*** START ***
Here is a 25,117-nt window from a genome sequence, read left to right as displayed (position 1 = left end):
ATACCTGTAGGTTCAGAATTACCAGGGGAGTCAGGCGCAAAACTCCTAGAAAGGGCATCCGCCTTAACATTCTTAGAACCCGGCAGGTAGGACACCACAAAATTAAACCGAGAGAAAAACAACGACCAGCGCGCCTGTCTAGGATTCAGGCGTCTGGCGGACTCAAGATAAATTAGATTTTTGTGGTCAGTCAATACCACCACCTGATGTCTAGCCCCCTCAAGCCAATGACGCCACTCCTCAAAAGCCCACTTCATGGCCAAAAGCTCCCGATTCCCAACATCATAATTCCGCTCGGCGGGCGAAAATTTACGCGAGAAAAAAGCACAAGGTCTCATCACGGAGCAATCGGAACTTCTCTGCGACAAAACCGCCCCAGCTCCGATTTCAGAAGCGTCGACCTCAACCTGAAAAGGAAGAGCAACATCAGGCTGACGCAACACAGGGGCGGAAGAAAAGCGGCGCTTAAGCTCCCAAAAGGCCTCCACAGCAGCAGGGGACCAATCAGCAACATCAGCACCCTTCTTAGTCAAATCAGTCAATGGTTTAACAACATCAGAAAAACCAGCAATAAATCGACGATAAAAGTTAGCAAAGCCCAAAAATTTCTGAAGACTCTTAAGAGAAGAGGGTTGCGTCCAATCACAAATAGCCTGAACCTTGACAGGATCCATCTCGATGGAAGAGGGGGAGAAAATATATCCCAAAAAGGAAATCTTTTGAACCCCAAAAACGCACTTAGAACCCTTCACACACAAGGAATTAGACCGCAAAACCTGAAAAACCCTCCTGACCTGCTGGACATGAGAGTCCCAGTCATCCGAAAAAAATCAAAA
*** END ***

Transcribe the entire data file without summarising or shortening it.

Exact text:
Here is a 25,117-nt window from a genome sequence, read left to right as displayed (position 1 = left end):
ATACCTGTAGGTTCAGAATTACCAGGGGAGTCAGGCGCAAAACTCCTAGAAAGGGCATCCGCCTTAACATTCTTAGAACCCGGCAGGTAGGACACCACAAAATTAAACCGAGAGAAAAACAACGACCAGCGCGCCTGTCTAGGATTCAGGCGTCTGGCGGACTCAAGATAAATTAGATTTTTGTGGTCAGTCAATACCACCACCTGATGTCTAGCCCCCTCAAGCCAATGACGCCACTCCTCAAAAGCCCACTTCATGGCCAAAAGCTCCCGATTCCCAACATCATAATTCCGCTCGGCGGGCGAAAATTTACGCGAGAAAAAAGCACAAGGTCTCATCACGGAGCAATCGGAACTTCTCTGCGACAAAACCGCCCCAGCTCCGATTTCAGAAGCGTCGACCTCAACCTGAAAAGGAAGAGCAACATCAGGCTGACGCAACACAGGGGCGGAAGAAAAGCGGCGCTTAAGCTCCCAAAAGGCCTCCACAGCAGCAGGGGACCAATCAGCAACATCAGCACCCTTCTTAGTCAAATCAGTCAATGGTTTAACAACATCAGAAAAACCAGCAATAAATCGACGATAAAAGTTAGCAAAGCCCAAAAATTTCTGAAGACTCTTAAGAGAAGAGGGTTGCGTCCAATCACAAATAGCCTGAACCTTGACAGGATCCATCTCGATGGAAGAGGGGGAGAAAATATATCCCAAAAAGGAAATCTTTTGAACCCCAAAAACGCACTTAGAACCCTTCACACACAAGGAATTAGACCGCAAAACCTGAAAAACCCTCCTGACCTGCTGGACATGAGAGTCCCAGTCATCCGAAAAAAATCAAAA